Saturday, March 1, 2003

March BMP Q&A

By: Hughes Simpson, BMP Forester, Texas Forest Service

Q:   I have been reading the Texas Forestry Best Management Practices (Bluebook) and am a little confused about some of the Streamside Management Zones (SMZ) guidelines, especially regarding thinning within these areas. Would you mind trying to clarify these guidelines?

A:   Certainly! SMZs are very important areas that should be established when conducting forestry operations. These areas provide many benefits to us, mainly through the protection of water quality by filtering runoff water before it enters waterways. To offset potential monetary losses for establishing SMZs, tax incentives were passed by the 76th Texas Legislature to encourage these practices.

A SMZ is a 50-foot strip of trees between the stream channel and the harvest area. These zones are primarily left on perennial and intermittent streams, but depending on site conditions, you may also want to establish them on ephemeral streams. Specific attention is given to management activities within these areas to protect instream and downstream water quality.

Partial harvesting (thinning) is acceptable within the SMZ. A minimum residual density of 50 square feet of basal area per acre should be retained. Basal area is generally measured using a 10 factor angle gauge (prism) and is based on the theory of the probability of selection being proportional to tree size. There is no minimum diameter limit for residual trees.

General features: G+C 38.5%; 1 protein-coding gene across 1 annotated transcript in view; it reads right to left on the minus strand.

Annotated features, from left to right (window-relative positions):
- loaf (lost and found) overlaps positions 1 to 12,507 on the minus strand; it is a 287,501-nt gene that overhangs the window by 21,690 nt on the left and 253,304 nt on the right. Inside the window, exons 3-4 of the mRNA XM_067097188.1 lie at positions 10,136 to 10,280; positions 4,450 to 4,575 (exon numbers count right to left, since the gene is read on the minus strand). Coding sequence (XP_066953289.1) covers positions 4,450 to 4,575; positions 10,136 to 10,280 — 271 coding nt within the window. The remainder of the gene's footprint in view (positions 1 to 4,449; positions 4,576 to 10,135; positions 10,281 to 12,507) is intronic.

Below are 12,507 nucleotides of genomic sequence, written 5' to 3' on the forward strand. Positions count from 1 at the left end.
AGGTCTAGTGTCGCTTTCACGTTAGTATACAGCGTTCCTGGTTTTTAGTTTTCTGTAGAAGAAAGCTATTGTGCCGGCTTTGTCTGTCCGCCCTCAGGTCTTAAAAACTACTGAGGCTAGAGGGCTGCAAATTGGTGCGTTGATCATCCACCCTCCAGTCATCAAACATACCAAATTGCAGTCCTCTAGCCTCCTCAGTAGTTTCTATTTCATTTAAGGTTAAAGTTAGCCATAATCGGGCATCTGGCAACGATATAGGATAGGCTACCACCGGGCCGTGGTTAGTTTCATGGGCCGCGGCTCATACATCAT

If you are not familiar with the concept of ' 'basal area" or do not have a prum, a. general rule of thumb that you can use is to retain a minimum of 50% of the original Crown cover. This is easily accomplished by looking up at the canopy and visualizing how it will look after the harvest while you are marking the trees to be cut. Keep in mind that in order to stay Within the guidelines, you usually must remove less than half of the original timber in the SMZ.

When thinning the SMZ, it is important to remember that the residual trees should be evenly distributed. Large gaps or open patches where the basal area falls below 50 square feet per acre should be avoided when possible. This can reduce the filtering and shading capacity of the SMZ. It is also important to plan for the damage and accidental felling of "leave" trees while thinning within this zone. SMZs that do not have an original basal area of 50 square feet per acre should not be thinned.

Placing a higher priority on removing the more valuable timber (mature pine) over lesser valuable timber (scrub hardwoods) can help reduce the financial burden of leaving an SMZ. However, harvesting this timber under certain site conditions may cause additional water quality impacts. Operating heavy equipment while the ground is saturated may cause rutting and sedimentation. If you have a question regarding BMPs, please contact me at (936) 639-8180.

* This article was published in the March 2003 issue of the Texas Logger

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